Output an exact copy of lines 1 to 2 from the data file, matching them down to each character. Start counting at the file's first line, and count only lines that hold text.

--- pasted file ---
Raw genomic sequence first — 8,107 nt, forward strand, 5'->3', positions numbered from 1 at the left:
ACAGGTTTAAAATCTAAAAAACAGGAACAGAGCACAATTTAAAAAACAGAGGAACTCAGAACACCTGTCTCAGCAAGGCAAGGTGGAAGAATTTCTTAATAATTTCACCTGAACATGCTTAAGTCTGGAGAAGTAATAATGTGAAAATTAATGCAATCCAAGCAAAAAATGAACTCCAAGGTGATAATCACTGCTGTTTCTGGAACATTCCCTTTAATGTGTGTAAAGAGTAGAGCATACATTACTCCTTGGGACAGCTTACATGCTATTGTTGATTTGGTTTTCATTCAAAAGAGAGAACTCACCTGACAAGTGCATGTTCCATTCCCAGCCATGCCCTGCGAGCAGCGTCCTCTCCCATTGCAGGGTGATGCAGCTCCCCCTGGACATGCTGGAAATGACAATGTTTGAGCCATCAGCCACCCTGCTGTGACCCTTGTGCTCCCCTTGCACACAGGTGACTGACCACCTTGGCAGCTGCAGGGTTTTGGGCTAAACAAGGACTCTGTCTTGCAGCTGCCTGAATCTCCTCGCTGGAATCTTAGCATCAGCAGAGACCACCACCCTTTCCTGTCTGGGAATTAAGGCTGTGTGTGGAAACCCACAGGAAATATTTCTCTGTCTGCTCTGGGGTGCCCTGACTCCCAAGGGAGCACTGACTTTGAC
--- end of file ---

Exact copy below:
Raw genomic sequence first — 8,107 nt, forward strand, 5'->3', positions numbered from 1 at the left:
ACAGGTTTAAAATCTAAAAAACAGGAACAGAGCACAATTTAAAAAACAGAGGAACTCAGAACACCTGTCTCAGCAAGGCAAGGTGGAAGAATTTCTTAATAATTTCACCTGAACATGCTTAAGTCTGGAGAAGTAATAATGTGAAAATTAATGCAATCCAAGCAAAAAATGAACTCCAAGGTGATAATCACTGCTGTTTCTGGAACATTCCCTTTAATGTGTGTAAAGAGTAGAGCATACATTACTCCTTGGGACAGCTTACATGCTATTGTTGATTTGGTTTTCATTCAAAAGAGAGAACTCACCTGACAAGTGCATGTTCCATTCCCAGCCATGCCCTGCGAGCAGCGTCCTCTCCCATTGCAGGGTGATGCAGCTCCCCCTGGACATGCTGGAAATGACAATGTTTGAGCCATCAGCCACCCTGCTGTGACCCTTGTGCTCCCCTTGCACACAGGTGACTGACCACCTTGGCAGCTGCAGGGTTTTGGGCTAAACAAGGACTCTGTCTTGCAGCTGCCTGAATCTCCTCGCTGGAATCTTAGCATCAGCAGAGACCACCACCCTTTCCTGTCTGGGAATTAAGGCTGTGTGTGGAAACCCACAGGAAATATTTCTCTGTCTGCTCTGGGGTGCCCTGACTCCCAAGGGAGCACTGACTTTGAC